July 27 – The Charleston, Arkansas school board unanimously votes to end segregation in the school district. Ending segregation for first through twelfth grades, the Charleston school district was the first school district among the former Confederate States to desegregate. The schools opened for the new school year on August 23.
November 7 – The Interstate Commerce Commission bans bus segregation in interstate travel in Sarah Keys v. Carolina Coach Company. On the same day, the U.S. Supreme Court bans segregation on public parks and playgrounds. The governor of Georgia responds that his state would "get out of the park business" rather than allow playgrounds to be desegregated.
December 1 – Rosa Parks refuses to give up her seat on a bus, starting the Montgomery Bus Boycott. This occurs nine months after 15-year-old high school student Claudette Colvin became the first to refuse to give up her seat. Colvin's was the legal case which eventually ended the practice in Montgomery.
January 9 – Virginia voters and representatives decide to fund private schools with state money to maintain segregation.
January 16 – FBI Director J. Edgar Hoover writes a rare open letter of complaint directed to civil rights leader Dr. T.R.M. Howard after Howard charged in a speech that the "FBI can pick up pieces of a fallen airplane on the slopes of a Colorado mountain and find the man who caused the crash, but they can't find a white man when he kills a Negro in the South." 
January 24 – Governors of Georgia, Mississippi, South Carolina and Virginia agree to block integration of schools.
February 1 – Virginia legislature passes a resolution that the U.S. Supreme Court integration decision was an "illegal encroachment".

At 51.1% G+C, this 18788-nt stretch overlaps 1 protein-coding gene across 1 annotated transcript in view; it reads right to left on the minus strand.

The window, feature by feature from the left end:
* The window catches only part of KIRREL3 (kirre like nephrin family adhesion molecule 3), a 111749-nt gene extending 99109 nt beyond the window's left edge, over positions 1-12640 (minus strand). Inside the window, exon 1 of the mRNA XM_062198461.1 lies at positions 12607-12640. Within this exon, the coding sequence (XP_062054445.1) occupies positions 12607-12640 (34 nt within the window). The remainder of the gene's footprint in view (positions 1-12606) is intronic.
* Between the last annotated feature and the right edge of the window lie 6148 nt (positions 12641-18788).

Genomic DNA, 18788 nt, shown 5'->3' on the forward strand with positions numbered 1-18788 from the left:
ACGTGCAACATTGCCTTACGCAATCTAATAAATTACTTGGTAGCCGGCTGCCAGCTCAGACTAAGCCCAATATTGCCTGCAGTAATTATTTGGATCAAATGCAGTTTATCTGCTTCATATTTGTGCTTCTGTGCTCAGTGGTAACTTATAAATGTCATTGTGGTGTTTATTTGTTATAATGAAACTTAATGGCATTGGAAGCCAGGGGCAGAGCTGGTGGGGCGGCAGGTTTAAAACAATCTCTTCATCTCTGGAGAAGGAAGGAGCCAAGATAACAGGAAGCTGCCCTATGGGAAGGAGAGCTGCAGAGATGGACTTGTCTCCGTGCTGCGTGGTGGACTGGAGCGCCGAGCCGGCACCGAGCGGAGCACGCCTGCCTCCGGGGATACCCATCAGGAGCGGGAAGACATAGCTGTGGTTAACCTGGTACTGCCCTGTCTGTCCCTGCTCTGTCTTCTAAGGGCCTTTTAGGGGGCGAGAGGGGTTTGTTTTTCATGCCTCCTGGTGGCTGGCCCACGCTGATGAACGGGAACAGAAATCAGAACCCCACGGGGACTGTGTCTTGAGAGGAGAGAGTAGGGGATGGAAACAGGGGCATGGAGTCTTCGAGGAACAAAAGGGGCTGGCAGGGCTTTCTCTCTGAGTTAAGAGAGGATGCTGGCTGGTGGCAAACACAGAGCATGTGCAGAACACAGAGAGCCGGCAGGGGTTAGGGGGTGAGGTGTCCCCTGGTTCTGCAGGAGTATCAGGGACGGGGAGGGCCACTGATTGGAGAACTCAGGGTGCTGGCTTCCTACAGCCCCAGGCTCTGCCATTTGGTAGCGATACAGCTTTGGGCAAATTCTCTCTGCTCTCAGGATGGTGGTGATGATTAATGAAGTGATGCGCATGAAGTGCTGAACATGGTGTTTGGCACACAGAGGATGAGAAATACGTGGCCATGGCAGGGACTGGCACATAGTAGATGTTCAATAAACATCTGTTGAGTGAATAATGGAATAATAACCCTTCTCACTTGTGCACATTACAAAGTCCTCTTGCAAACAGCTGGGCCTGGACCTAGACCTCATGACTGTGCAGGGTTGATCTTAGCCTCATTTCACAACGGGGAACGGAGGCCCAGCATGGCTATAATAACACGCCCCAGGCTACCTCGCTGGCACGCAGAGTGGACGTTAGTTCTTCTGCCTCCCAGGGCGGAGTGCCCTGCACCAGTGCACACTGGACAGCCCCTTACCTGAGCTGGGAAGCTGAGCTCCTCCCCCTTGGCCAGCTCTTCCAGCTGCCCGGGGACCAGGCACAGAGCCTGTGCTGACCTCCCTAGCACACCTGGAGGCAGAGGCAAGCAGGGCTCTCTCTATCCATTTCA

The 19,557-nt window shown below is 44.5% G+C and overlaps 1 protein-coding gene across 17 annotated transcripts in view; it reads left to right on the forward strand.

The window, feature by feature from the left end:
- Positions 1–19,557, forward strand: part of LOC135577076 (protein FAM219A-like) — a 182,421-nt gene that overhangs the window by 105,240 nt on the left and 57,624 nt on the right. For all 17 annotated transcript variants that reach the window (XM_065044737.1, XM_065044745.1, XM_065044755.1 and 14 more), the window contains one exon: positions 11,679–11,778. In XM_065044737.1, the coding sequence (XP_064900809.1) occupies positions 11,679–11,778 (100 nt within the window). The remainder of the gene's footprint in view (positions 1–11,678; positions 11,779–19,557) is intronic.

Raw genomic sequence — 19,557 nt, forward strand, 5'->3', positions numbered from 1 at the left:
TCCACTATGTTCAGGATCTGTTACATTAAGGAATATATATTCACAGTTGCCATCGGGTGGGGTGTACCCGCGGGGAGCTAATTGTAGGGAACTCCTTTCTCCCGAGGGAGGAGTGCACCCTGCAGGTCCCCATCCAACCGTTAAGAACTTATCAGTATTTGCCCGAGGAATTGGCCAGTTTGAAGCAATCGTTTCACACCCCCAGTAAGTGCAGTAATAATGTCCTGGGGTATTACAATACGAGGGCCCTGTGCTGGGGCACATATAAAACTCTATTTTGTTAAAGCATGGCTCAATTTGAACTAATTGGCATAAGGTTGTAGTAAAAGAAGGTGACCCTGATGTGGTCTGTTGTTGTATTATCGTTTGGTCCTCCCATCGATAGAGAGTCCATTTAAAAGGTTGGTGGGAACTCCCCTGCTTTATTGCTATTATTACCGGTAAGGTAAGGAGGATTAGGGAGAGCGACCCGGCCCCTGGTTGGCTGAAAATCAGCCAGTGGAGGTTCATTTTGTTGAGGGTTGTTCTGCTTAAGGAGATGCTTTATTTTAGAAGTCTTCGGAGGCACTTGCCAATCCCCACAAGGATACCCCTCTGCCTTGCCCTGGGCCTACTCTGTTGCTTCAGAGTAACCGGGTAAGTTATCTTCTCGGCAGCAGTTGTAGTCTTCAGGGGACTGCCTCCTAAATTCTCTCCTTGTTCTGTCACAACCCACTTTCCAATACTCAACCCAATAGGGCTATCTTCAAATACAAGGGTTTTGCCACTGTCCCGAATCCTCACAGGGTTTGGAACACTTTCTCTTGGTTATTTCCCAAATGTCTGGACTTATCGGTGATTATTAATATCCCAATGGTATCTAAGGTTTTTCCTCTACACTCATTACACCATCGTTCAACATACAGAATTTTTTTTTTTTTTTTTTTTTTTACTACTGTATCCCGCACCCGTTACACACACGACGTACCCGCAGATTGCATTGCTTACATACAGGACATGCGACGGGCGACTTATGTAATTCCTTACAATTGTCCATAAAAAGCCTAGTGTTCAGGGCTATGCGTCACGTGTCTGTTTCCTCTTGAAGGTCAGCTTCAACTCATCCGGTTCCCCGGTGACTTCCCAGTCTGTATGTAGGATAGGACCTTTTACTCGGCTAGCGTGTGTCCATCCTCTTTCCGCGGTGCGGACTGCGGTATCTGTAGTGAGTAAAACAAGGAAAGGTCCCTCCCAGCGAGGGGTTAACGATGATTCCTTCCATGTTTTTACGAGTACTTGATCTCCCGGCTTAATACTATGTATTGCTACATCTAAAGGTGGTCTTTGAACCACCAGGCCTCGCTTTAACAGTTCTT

February 3 – Autherine Lucy is admitted to the University of Alabama. Whites riot for days, and she is suspended. Later, she is expelled for her part in filing legal action against the university.
February/March – The Southern Manifesto, opposing integration of schools, is drafted and signed by members of the Congressional delegations of Southern states, including 19 senators and 81 members of the House of Representatives, notably the entire delegations of the states of Alabama, Arkansas, Georgia, Louisiana, Mississippi, South Carolina and Virginia. On March 12, it is released to the press.
September 2–11 – Teargas and National Guard used to quell segregationists rioting in Clinton, Tennessee; 12 black students enter high school under Guard protection. Smaller disturbances occur in Mansfield, Texas and Sturgis, Kentucky.
September 10 – Two black students are prevented by a mob from entering a junior college in Texarkana, Texas. Schools in Louisville, Kentucky are successfully desegregated.
September 12 – Four black children enter an elementary school in Clay, Kentucky under National Guard protection; white students boycott. The school board bars the four again on September 17.
October 15 – Integrated athletic or social events are banned in Louisiana.
November 13 – In Browder v. Gayle, the U.S. Supreme Court strikes down Alabama laws requiring segregation of buses. This ruling, together with the ICC's 1955 ruling in Sarah Keys v. Carolina Coach banning "Jim Crow laws" in bus travel among the states, is a landmark in outlawing "Jim Crow" in bus travel.
December 20 – Federal marshals enforce the ruling to desegregate bus systems in Montgomery.
December 24 – Blacks in Tallahassee, Florida begin defying segregation on city buses.
June 30 – In NAACP v. Alabama, the U.S. Supreme Court rules that the NAACP was not required to release membership lists to continue operating in the state.
July – NAACP Youth Council sponsored sit-ins at the lunch counter of a Dockum Drug Store in downtown Wichita, Kansas. After three weeks, the movement successfully gets the store to change its policy and soon afterward all Dockum stores in Kansas are desegregated.